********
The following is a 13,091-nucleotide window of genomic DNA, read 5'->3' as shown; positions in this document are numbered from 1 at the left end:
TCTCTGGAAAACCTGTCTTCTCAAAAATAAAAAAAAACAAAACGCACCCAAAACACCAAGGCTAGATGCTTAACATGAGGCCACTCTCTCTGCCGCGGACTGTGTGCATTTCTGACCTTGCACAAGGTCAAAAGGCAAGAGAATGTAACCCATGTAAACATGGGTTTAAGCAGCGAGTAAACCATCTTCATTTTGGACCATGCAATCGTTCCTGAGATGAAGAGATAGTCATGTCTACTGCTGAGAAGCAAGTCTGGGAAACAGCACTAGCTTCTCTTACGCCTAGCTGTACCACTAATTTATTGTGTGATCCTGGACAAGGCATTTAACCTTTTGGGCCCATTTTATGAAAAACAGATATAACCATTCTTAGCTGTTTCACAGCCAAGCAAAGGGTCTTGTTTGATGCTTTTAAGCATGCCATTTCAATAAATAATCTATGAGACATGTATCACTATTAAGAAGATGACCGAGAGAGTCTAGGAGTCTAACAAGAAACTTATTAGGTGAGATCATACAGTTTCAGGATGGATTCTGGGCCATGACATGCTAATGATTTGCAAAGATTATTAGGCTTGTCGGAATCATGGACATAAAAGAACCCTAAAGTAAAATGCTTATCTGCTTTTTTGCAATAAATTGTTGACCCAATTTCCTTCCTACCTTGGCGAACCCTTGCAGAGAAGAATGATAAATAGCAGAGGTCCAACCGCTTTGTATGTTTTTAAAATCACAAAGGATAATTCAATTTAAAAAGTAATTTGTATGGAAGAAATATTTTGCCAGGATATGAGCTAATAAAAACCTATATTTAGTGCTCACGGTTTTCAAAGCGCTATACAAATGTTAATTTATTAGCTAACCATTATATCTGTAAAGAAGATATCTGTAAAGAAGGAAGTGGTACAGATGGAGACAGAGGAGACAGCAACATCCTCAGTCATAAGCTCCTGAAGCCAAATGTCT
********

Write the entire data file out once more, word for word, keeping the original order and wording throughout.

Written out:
The following is a 13,091-nucleotide window of genomic DNA, read 5'->3' as shown; positions in this document are numbered from 1 at the left end:
TCTCTGGAAAACCTGTCTTCTCAAAAATAAAAAAAAACAAAACGCACCCAAAACACCAAGGCTAGATGCTTAACATGAGGCCACTCTCTCTGCCGCGGACTGTGTGCATTTCTGACCTTGCACAAGGTCAAAAGGCAAGAGAATGTAACCCATGTAAACATGGGTTTAAGCAGCGAGTAAACCATCTTCATTTTGGACCATGCAATCGTTCCTGAGATGAAGAGATAGTCATGTCTACTGCTGAGAAGCAAGTCTGGGAAACAGCACTAGCTTCTCTTACGCCTAGCTGTACCACTAATTTATTGTGTGATCCTGGACAAGGCATTTAACCTTTTGGGCCCATTTTATGAAAAACAGATATAACCATTCTTAGCTGTTTCACAGCCAAGCAAAGGGTCTTGTTTGATGCTTTTAAGCATGCCATTTCAATAAATAATCTATGAGACATGTATCACTATTAAGAAGATGACCGAGAGAGTCTAGGAGTCTAACAAGAAACTTATTAGGTGAGATCATACAGTTTCAGGATGGATTCTGGGCCATGACATGCTAATGATTTGCAAAGATTATTAGGCTTGTCGGAATCATGGACATAAAAGAACCCTAAAGTAAAATGCTTATCTGCTTTTTTGCAATAAATTGTTGACCCAATTTCCTTCCTACCTTGGCGAACCCTTGCAGAGAAGAATGATAAATAGCAGAGGTCCAACCGCTTTGTATGTTTTTAAAATCACAAAGGATAATTCAATTTAAAAAGTAATTTGTATGGAAGAAATATTTTGCCAGGATATGAGCTAATAAAAACCTATATTTAGTGCTCACGGTTTTCAAAGCGCTATACAAATGTTAATTTATTAGCTAACCATTATATCTGTAAAGAAGATATCTGTAAAGAAGGAAGTGGTACAGATGGAGACAGAGGAGACAGCAACATCCTCAGTCATAAGCTCCTGAAGCCAAATGTCT